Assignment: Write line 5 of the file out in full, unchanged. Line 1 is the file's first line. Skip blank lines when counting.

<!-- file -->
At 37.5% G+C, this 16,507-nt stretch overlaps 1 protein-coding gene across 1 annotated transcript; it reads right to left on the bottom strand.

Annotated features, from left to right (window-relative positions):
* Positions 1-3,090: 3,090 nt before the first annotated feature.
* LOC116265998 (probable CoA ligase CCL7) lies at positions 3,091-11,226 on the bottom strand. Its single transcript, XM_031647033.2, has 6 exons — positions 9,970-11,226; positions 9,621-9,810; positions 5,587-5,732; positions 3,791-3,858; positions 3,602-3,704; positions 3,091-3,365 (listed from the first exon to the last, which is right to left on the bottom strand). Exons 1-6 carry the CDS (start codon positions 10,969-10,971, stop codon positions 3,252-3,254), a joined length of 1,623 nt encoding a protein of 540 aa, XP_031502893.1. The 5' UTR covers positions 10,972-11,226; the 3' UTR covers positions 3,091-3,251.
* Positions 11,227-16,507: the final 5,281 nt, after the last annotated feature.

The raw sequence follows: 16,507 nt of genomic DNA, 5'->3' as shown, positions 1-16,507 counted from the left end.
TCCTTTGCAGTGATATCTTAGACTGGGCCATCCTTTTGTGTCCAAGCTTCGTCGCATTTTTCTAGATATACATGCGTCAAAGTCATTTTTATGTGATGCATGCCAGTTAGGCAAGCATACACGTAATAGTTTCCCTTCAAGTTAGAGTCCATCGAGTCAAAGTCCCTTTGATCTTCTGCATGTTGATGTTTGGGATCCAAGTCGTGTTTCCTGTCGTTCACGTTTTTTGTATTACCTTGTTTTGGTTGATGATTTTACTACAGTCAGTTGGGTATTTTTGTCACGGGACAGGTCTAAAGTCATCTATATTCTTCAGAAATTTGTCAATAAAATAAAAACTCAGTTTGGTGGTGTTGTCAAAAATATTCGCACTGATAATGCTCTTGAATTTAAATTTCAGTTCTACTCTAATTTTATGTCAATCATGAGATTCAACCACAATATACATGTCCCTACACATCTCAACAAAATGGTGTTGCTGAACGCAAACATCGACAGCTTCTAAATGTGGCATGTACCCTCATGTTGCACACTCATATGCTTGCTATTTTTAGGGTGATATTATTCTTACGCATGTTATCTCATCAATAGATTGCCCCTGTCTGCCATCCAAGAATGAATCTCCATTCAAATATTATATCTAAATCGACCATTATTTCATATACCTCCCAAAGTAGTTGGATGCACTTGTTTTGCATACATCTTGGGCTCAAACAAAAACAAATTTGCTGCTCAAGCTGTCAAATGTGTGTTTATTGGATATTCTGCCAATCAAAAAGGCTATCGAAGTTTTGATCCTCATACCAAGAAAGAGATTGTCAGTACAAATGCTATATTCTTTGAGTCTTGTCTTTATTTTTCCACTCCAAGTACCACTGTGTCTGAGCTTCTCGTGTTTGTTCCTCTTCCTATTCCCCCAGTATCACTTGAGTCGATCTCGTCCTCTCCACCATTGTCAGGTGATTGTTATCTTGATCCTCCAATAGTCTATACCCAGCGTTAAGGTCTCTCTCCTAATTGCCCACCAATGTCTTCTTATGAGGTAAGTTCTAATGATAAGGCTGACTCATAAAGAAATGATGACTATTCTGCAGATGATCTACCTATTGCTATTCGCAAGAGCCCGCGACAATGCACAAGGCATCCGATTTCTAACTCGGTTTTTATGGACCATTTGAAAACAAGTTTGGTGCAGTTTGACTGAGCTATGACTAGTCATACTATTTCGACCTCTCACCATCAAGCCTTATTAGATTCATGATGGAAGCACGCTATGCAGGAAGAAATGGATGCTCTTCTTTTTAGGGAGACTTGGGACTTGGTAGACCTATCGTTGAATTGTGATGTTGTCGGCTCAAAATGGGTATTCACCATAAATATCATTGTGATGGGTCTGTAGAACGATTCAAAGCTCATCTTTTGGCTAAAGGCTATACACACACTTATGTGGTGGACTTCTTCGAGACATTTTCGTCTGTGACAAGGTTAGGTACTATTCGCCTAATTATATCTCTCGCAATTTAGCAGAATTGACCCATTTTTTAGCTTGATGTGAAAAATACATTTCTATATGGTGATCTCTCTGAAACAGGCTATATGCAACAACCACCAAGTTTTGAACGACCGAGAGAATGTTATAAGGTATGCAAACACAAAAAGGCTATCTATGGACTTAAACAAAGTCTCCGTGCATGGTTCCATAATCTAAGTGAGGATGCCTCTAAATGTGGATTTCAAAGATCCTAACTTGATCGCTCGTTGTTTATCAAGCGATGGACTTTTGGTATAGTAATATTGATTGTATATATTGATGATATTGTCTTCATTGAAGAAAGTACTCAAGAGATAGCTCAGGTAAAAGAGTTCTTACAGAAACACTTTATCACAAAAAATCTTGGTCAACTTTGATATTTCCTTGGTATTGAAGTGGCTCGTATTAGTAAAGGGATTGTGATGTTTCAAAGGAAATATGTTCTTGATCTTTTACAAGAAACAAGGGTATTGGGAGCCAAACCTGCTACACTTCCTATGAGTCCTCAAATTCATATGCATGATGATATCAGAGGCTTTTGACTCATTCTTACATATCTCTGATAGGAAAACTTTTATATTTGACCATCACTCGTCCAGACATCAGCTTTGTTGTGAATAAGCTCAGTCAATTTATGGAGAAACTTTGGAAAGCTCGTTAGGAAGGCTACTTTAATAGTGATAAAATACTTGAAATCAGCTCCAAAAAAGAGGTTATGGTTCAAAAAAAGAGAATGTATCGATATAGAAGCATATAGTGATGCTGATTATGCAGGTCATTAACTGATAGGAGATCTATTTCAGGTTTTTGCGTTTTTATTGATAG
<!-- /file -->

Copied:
* Positions 11,227-16,507: the final 5,281 nt, after the last annotated feature.